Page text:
Results 1 to 2 of 2
  1. #1
    Man_From_India is offline Junior Member
    • Member Info
      • Member Type:
      • Interested in Language
      • Native Language:
      • Bengali; Bangla
      • Home Country:
      • India
      • Current Location:
      • India
    Join Date
    Dec 2012
    Posts
    49
    Post Thanks / Like

    Default As little to do with school as the costumes at a circus

    What is the meaning of this sentence:
    To me, the clothes they were wearing in those pictures seemed to have as little to do with school as the costumes at a circus.
    Does it mean that the cloths are not usual for either a school-goers or a circus-goers?
    But one told me that if some words re to be added at the end it will make it clearer. So he suggested this:
    "as little to do with school as the costumes at a circus have to do with school"
    But it's s
    till not clear.
    Does it mean the costumes look more like a circus costume than a school uniform?
    But again if I go through this construction: it has as little to do with A as B = it has as little to do with A as it has to do with B. This construction means that it has so little to do with both A and B. I feel it means "the cloths has little to do with both school and circus. Thus it looks little like both school uniform and circus."
    Getting confused. Please help.
    Last edited by Man_From_India; 30-Dec-2012 at 17:14.

  2. #2
    Barb_D's Avatar
    Barb_D is offline Moderator
    • Member Info
      • Member Type:
      • Other
      • Native Language:
      • American English
      • Home Country:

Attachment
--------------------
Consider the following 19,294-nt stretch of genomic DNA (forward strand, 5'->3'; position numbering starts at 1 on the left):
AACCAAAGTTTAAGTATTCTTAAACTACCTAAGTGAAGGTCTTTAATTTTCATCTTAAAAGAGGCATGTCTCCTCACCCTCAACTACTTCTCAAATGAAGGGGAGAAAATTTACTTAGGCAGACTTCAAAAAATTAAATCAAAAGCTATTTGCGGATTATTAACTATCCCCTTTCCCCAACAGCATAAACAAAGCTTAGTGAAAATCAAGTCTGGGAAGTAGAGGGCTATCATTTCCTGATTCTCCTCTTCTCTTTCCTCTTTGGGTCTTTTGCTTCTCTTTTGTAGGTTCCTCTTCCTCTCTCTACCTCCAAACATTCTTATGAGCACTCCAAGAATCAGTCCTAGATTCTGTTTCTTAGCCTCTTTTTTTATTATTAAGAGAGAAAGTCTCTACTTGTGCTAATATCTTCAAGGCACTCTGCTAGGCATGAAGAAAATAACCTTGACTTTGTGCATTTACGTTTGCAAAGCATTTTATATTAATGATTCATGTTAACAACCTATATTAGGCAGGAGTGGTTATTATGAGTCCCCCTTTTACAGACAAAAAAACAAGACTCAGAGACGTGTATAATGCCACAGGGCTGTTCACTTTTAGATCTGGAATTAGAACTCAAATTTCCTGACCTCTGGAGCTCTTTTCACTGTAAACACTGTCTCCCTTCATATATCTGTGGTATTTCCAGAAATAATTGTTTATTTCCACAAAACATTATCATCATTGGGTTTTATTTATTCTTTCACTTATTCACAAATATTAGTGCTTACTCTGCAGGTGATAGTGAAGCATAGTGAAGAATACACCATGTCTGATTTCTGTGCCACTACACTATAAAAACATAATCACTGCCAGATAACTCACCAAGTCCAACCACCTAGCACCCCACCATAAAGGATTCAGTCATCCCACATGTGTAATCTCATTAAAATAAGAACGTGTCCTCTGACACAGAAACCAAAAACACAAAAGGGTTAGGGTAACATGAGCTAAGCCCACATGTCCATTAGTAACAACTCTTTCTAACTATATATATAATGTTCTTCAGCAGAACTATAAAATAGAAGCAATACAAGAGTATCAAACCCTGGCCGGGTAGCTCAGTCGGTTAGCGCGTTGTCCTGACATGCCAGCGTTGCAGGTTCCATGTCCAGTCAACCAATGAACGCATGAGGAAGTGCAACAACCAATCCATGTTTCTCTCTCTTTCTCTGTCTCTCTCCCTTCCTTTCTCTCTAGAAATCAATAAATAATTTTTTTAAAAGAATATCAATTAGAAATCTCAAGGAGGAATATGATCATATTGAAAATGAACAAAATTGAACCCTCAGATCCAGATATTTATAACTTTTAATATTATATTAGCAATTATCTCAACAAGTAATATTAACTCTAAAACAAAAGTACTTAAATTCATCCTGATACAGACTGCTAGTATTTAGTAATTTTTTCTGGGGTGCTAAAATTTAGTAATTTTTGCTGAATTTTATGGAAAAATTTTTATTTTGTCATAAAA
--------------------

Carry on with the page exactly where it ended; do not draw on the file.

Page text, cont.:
• United States
      • Current Location:
      • United States
    Join Date
    Mar 2007
    Posts
    17,118
    Post Thanks / Like

    Default Re: As little to do with school as the costumes at a circus

    This is very strange. Costumes do belong in a circus. To say they have as "little to do with" something that DOES belong seems to imply that they do belong. But that doesn't seem to be what the person meant.

    Maybe you are right and the person meant "Their clothing belonged in a school as much as circus costumes." (Since circus costumes don't belong in a school, these clothes don't either.)
    Last edited by emsr2d2; 30-Dec-2012 at 17:36.
    I'm not a teacher, but I write for a living. Please don't ask me about 2nd conditionals, but I'm a safe bet for what reads well in (American) English.

Similar Threads

  1. Replies: 4
    Last Post: 18-Apr-2012, 13:17
  2. [Vocabulary] When the circus comes to town
    By maiabulela in forum Ask a Teacher
    Replies: 3
    Last Post: 07-May-2011, 05:59
  3. This day's a spinning circus on a wheel
    By Unregistered in forum Ask a Teacher
    Replies: 1
    Last Post: 01-Jul-2009, 12:18
  4. elaborate costumes
    By viet_ghat in forum Ask a Teacher
    Replies: 2
    Last Post: 02-Feb-2007, 11:58
  5. Circus
    By YOSHITAKEHORI in forum Ask a Teacher
    Replies: 2
    Last Post: 05-Sep-2006, 09:15

Posting Permissions

  • You may not post new threads
  • You may not post replies
  • You may not post attachments
  • You may not edit your posts
  •